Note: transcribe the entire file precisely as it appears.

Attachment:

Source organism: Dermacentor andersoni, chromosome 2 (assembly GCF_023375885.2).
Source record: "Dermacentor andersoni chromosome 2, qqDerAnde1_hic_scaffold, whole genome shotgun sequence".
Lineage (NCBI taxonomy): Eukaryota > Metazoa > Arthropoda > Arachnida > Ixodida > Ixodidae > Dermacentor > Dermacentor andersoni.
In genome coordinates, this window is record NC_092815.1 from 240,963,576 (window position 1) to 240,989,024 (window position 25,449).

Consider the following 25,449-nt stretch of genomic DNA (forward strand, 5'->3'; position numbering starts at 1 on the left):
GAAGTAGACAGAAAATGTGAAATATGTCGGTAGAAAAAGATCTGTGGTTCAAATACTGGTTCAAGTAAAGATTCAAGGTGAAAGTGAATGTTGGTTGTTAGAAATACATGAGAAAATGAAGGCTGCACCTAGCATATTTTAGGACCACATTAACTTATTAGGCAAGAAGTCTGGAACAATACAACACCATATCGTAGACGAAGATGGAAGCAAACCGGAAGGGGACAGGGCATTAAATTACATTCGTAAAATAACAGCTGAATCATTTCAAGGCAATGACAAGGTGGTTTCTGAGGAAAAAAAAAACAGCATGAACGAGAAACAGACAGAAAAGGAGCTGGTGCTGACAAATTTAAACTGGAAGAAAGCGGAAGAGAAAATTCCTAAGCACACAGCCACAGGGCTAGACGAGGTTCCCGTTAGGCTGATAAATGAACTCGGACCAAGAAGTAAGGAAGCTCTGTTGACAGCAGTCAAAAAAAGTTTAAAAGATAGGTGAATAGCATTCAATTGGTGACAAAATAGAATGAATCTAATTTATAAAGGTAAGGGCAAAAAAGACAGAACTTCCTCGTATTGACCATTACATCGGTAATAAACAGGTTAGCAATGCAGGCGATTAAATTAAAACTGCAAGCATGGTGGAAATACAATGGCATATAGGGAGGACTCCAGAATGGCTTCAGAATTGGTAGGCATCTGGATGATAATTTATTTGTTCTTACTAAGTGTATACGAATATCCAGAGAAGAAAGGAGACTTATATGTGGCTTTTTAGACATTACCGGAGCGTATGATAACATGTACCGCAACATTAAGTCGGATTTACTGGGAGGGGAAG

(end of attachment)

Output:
Source organism: Dermacentor andersoni, chromosome 2 (assembly GCF_023375885.2).
Source record: "Dermacentor andersoni chromosome 2, qqDerAnde1_hic_scaffold, whole genome shotgun sequence".
Lineage (NCBI taxonomy): Eukaryota > Metazoa > Arthropoda > Arachnida > Ixodida > Ixodidae > Dermacentor > Dermacentor andersoni.
In genome coordinates, this window is record NC_092815.1 from 240,963,576 (window position 1) to 240,989,024 (window position 25,449).

Consider the following 25,449-nt stretch of genomic DNA (forward strand, 5'->3'; position numbering starts at 1 on the left):
GAAGTAGACAGAAAATGTGAAATATGTCGGTAGAAAAAGATCTGTGGTTCAAATACTGGTTCAAGTAAAGATTCAAGGTGAAAGTGAATGTTGGTTGTTAGAAATACATGAGAAAATGAAGGCTGCACCTAGCATATTTTAGGACCACATTAACTTATTAGGCAAGAAGTCTGGAACAATACAACACCATATCGTAGACGAAGATGGAAGCAAACCGGAAGGGGACAGGGCATTAAATTACATTCGTAAAATAACAGCTGAATCATTTCAAGGCAATGACAAGGTGGTTTCTGAGGAAAAAAAAAACAGCATGAACGAGAAACAGACAGAAAAGGAGCTGGTGCTGACAAATTTAAACTGGAAGAAAGCGGAAGAGAAAATTCCTAAGCACACAGCCACAGGGCTAGACGAGGTTCCCGTTAGGCTGATAAATGAACTCGGACCAAGAAGTAAGGAAGCTCTGTTGACAGCAGTCAAAAAAAGTTTAAAAGATAGGTGAATAGCATTCAATTGGTGACAAAATAGAATGAATCTAATTTATAAAGGTAAGGGCAAAAAAGACAGAACTTCCTCGTATTGACCATTACATCGGTAATAAACAGGTTAGCAATGCAGGCGATTAAATTAAAACTGCAAGCATGGTGGAAATACAATGGCATATAGGGAGGACTCCAGAATGGCTTCAGAATTGGTAGGCATCTGGATGATAATTTATTTGTTCTTACTAAGTGTATACGAATATCCAGAGAAGAAAGGAGACTTATATGTGGCTTTTTAGACATTACCGGAGCGTATGATAACATGTACCGCAACATTAAGTCGGATTTACTGGGAGGGGAAG